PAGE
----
Senegal: A Cabinet Reshuffle and the Continuing “Bethio Affair”

On October 29, news broke that Senegalese President Macky Sall was reshuffling his cabinet. A partial list of changes is here (French). The key changes are the removal of Alioune Badara Cisse as minister of foreign affairs and the transfer of Mbaye Ndiaye (Wikipedia page in French here) from the ministry of the interior to a post as the director of the President’s cabinet. At Interior, Sall has replaced Ndiaye with Pathe Seck, a retired general.

Senegalese and international media sources (see the first two links above) state that the reason for Ndiaye’s transfer was the criticism the administration has faced for its handling of the “Bethio affair.” In April, Senegalese authorities arrested Sheikh Bethio Thioune, a popular youth leader within the Mouridiyya Sufi brotherhood and an outspoken supporter of former President Abdoulaye Wade. The arrest followed the death of two men at one of the Sheikh’s houses.

The Sheikh’s imprisonment, first in Thies and now in Dakar, has evoked massive outcry from his disciples, including rioting in Dakar from October 19 to around October 22.

The president now faces criticism on at least three fronts: Wade’s Senegalese Democratic Party (PDS) charges (French) that the administration has treated Sheikh Bethio unfairly and targeted him for political reasons; some commentators in the press have expressed alarm (French) over the government’s inability to prevent the riots; and some commentators say (French) that the president is unfaithful to his friends – the two dismissed ministers were seen as particularly close supporters of Sall (French). Regardless of how one rates the fairness of these criticisms, I would say that the “Bethio affair” has become one of the biggest political crises Sall has faced since his inauguration in April. And as the author at the previous link writes, perhaps Sall has also “lost two friends” – if not more – in this affair.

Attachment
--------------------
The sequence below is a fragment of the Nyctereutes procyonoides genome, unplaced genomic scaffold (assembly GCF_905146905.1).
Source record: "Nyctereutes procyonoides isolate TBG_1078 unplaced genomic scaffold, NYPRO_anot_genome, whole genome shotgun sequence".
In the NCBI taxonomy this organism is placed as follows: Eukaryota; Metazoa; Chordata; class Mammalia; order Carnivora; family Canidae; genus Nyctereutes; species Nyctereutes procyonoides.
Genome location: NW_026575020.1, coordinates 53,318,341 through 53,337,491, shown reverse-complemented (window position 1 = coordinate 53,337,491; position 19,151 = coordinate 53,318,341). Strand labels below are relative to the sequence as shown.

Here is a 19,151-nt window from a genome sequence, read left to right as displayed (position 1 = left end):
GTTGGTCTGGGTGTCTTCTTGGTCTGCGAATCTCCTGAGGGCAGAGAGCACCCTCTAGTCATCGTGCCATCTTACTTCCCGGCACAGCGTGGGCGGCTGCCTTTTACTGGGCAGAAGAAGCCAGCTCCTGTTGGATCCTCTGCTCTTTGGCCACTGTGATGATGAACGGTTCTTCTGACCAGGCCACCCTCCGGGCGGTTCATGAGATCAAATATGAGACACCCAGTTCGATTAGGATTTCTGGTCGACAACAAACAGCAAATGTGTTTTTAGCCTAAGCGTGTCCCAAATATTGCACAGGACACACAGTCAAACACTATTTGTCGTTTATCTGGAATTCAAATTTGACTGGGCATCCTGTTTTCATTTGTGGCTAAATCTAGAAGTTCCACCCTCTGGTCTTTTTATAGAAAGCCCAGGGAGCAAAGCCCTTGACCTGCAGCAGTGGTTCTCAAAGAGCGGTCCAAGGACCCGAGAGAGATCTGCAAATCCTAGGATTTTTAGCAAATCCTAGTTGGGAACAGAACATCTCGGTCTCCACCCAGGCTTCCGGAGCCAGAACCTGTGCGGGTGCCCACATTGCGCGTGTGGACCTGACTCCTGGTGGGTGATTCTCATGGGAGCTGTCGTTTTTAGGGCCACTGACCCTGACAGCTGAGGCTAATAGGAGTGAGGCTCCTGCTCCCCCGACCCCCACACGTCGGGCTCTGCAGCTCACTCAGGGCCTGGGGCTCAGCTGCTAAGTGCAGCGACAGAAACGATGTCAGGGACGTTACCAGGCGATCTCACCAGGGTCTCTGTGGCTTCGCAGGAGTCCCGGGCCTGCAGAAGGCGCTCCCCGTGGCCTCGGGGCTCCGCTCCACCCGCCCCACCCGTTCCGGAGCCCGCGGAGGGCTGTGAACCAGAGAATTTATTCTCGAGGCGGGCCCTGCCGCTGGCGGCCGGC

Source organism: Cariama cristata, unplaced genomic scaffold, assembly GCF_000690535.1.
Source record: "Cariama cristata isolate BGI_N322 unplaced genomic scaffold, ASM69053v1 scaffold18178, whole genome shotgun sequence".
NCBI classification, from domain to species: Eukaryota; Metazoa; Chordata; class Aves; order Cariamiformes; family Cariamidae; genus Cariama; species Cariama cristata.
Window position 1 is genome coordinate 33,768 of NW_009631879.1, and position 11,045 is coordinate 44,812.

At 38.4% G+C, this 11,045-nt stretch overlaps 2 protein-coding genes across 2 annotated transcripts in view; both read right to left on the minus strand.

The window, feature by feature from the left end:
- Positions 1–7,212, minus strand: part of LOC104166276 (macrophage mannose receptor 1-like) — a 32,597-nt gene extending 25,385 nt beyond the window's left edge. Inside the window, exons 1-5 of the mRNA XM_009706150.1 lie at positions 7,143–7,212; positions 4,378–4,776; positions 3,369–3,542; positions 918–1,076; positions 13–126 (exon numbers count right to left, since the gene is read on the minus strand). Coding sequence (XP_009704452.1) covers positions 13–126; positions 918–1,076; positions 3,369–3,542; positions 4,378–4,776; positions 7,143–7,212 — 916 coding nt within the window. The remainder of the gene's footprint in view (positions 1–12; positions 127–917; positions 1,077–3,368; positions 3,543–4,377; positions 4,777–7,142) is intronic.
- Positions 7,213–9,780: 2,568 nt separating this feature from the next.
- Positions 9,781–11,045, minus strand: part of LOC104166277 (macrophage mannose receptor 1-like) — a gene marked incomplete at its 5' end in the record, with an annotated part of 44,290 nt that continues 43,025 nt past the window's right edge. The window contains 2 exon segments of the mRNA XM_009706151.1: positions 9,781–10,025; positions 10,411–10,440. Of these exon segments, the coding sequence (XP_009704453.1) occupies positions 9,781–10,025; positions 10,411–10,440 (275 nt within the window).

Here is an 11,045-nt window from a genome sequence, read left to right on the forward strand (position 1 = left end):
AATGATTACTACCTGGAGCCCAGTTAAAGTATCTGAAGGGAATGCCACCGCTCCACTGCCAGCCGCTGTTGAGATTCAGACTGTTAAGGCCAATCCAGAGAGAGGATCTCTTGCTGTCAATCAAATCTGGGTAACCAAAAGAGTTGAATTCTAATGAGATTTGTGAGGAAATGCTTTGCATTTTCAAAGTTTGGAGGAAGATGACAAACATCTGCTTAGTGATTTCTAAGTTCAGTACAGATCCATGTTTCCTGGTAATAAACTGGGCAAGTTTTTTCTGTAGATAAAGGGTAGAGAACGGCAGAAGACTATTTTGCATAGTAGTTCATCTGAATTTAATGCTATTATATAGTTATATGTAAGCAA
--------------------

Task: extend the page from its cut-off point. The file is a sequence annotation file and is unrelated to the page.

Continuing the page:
Coda: This video shows Sheikh Bethio’s disciples (called “Thiantacones”) visiting him during his imprisonment in Thies, as they have apparently done every Thursday since his arrest.


Rioting and Rivalry as the “Affair of Sheikh Bethio” Continues in Senegal